This is one of those awkward, prickly issues: Online anonymity facilitates a huge amount of truly heinous and harmful bullshit … but a loss of online anonymity would arguably be worse.

There’s no good, perfect answer. Either way it’s a compromise.

I think the underlying reason is to hold people more accountable for the ridiculous amount of bullying and hostility from the keyboard warriors. It’s easier to be hateful and cruel to others if you can hide behind your screen name.

But I think requiring real names is not the answer. Better moderation of forums is.

Compare the Dope to Reddit. I’ve had people get really hostile with me there, in totally innocuous forums. Here at the Dope, you’d get a warning if you came at me because have a different opinion on a TV character than you do. So, we don’t do that crap here.

And none of us need to use our real names to achieve that end result. So, a big thanks to all the mods here!

Also, my name isn’t actually Deanna. :stuck_out_tongue_winking_eye:

I sense…anonymity.

I think that’s probably often the intent, but expecting people to use real names (with no actual validation of those names) probably has the opposite of the desired effect; good, honest, upstanding decent people probably comply with the directive, and reveal their real names. People who habitually act in a combative manner probably make up a plausible-sounding fake-real-name and so they are still as anonymous, and able to hide behind that anonymity as ever.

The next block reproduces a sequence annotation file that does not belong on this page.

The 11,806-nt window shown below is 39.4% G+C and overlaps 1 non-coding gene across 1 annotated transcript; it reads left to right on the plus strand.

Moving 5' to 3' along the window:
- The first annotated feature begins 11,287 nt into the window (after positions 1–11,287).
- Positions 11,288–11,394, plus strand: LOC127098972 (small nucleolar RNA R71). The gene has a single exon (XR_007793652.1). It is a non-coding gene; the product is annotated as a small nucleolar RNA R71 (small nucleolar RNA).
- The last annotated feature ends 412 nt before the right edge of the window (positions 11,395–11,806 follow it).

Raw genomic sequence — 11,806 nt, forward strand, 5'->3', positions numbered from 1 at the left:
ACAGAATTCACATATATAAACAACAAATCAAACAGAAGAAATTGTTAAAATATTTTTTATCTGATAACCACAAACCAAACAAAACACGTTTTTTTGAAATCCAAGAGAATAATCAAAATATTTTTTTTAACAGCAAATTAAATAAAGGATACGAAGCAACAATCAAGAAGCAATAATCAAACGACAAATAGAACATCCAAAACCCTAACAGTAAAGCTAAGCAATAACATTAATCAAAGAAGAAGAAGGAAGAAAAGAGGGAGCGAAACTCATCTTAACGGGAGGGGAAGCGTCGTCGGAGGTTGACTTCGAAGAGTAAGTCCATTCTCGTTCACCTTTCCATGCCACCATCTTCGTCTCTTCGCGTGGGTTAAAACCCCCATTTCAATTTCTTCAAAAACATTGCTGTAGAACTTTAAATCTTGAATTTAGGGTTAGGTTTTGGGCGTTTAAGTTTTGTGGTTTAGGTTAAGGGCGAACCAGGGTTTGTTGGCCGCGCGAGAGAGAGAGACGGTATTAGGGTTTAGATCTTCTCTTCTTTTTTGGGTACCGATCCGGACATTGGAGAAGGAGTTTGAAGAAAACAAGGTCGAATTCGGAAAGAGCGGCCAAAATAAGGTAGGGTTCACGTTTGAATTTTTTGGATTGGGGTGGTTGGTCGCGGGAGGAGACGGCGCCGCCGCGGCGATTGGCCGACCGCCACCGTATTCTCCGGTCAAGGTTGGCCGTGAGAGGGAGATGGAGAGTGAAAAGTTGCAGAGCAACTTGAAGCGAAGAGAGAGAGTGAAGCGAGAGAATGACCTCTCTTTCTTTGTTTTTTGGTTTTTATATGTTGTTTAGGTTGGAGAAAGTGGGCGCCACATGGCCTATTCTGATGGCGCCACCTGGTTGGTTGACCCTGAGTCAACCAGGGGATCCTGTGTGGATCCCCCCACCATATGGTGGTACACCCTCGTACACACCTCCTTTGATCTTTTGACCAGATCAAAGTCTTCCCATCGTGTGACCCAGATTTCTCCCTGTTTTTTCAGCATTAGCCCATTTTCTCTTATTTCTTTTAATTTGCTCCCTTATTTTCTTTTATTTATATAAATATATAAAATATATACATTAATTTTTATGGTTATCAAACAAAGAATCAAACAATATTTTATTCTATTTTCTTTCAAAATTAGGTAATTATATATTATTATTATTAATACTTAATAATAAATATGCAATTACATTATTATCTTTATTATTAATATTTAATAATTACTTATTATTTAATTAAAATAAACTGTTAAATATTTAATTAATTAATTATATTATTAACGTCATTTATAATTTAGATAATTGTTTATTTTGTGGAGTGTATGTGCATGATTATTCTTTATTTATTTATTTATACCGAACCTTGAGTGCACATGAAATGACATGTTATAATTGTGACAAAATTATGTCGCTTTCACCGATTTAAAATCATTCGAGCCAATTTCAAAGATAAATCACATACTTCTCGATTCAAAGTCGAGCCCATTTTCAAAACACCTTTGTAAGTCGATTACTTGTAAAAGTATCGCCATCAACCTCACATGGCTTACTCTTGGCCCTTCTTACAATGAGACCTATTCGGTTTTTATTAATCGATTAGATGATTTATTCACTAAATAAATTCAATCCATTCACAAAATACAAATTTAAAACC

I use my real name in a couple small specialty business forums and no where else.

Anyone remember Google+? They mandated a real name policy and consequently most potential users had no interest in joining because of this.

I’ve been on the SDMB for roughly 24 years. I have an identity here tied to my screen name. I have zero desire to use my real name. If it was required, I would leave.

I use my real name on twitter. I post slightly differently here than there, but I’ve disclosed my real name here too.

I’ve often thought to myself that it’s the fucking anonymity that has allowed for all this damn rot to happen online, but there’s no way around it. Unfortunately.

Yeah, when using pseudonyms is outlawed, only outlaws will use pseudonyms.


I originally signed up under my real name, both here and on the erstwhile IMDb boards, but changed both when some member of the “Truth” movement at the IMDb doxxed me. There are some really unbalanced nuts out there; no need to make it easier for them.

Yeah, fortunately a major subset of internet lunatics are also pretty technically incompetent. I greatly prefer them to wave their tiny fists impotently, at the sky, than productively, in my face.

It does make sense if the online forum is supposed to be an extension of or connected to your real life identity.

Yeah, I think that’s fair - LinkedIn would be another example - given that part of its purpose is that of presenting yourself to prospective employers, your identity can’t really be obscured if you want that to function.